Scientists from Japan have presented a system that can quickly solve the traveling salesman problem – efficiently moving between different points. The behavior of the amoeba inspired the researchers.
Researchers at Hokkaido University in Japan took inspiration from the behavior of unicellular amoebas. They developed an analog computer to find a reliable and fast solution to the traveling salesman problem, a representative combinatorial optimization problem.
The scientists explained that conventional digital computers, including supercomputers, cannot solve these problems in a practically feasible time since the number of possible solutions that they need to evaluate increases exponentially with the size of the problem.
This problem can be avoided by using an “electronic amoeba” – an analog computer inspired by the single-celled amoeboid organism. It is known that the amoeba absorbs nutrients as efficiently as possible, deforming its body. She showed an approximate solution to the problem – given a map of a certain number of cities, the task is to find the shortest route to visit each city exactly once and return to the starting city.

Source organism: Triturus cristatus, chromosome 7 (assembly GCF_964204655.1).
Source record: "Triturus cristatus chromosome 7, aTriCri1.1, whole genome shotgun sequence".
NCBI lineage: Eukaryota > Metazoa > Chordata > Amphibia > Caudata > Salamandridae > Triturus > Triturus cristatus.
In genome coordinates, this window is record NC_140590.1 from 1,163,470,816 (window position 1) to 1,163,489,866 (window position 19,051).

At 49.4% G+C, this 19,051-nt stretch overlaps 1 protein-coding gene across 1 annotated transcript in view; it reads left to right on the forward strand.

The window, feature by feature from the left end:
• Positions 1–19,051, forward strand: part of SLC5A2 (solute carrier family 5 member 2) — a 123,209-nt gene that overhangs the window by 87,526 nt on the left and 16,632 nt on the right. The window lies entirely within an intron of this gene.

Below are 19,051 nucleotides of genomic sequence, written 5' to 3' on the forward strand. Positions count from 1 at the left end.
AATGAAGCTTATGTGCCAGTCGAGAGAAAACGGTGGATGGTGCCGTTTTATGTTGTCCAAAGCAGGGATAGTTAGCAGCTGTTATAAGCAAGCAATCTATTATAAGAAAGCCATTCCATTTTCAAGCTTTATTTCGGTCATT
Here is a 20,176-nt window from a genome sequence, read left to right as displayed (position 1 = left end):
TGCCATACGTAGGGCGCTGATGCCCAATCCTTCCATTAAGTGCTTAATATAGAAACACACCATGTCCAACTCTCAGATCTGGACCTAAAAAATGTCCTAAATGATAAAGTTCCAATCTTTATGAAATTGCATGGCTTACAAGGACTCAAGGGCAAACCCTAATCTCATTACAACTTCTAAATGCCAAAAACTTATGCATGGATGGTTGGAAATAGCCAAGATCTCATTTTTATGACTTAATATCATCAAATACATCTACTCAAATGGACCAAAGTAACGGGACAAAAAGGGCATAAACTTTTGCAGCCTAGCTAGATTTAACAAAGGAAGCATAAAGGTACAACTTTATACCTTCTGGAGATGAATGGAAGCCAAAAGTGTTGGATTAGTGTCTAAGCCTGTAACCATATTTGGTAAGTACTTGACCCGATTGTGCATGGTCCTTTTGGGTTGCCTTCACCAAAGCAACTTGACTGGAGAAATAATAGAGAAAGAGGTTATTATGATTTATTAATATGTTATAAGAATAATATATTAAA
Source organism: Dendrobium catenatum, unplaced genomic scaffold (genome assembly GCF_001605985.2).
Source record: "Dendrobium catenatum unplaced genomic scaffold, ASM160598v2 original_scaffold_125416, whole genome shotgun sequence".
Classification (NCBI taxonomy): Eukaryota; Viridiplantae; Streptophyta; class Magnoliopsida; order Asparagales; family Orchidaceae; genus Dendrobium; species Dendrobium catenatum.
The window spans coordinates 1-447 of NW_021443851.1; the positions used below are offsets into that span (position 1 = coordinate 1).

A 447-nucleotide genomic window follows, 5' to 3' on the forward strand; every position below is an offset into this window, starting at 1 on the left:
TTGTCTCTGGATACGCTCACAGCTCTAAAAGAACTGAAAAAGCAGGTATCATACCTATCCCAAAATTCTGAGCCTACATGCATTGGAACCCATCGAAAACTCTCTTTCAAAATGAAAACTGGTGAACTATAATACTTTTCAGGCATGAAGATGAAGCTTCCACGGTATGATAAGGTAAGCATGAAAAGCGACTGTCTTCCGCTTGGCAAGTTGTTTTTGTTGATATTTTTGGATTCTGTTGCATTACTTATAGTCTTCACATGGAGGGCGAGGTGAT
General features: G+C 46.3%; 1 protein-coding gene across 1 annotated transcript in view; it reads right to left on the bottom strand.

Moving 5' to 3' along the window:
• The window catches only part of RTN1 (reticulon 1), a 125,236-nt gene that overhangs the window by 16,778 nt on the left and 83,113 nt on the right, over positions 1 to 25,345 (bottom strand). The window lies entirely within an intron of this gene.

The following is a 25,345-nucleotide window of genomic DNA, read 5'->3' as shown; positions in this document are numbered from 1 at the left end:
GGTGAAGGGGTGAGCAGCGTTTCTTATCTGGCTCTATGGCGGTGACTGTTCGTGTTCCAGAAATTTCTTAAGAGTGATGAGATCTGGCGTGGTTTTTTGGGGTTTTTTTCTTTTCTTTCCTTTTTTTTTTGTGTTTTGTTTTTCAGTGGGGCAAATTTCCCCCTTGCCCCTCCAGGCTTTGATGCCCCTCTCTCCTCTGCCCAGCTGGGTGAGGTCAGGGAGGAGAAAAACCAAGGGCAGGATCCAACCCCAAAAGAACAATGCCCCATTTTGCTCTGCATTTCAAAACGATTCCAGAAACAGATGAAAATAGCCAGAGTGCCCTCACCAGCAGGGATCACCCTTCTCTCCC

This discovery inspired Professor Seiyu Kasai of Hokkaido University to mimic an amoeba’s behavior electronically using an analog circuit. By using baffles, researchers can easily re-plan a route by updating resistance values without complicated preprocessing.
The scheme then found a high-quality solution with a significantly shorter route length than the randomly sampled average. Also, the time required to find a high-quality solution did not increase significantly. Comparing the search time to a representative AI-based algorithm, the electronic amoeba was found to be faster.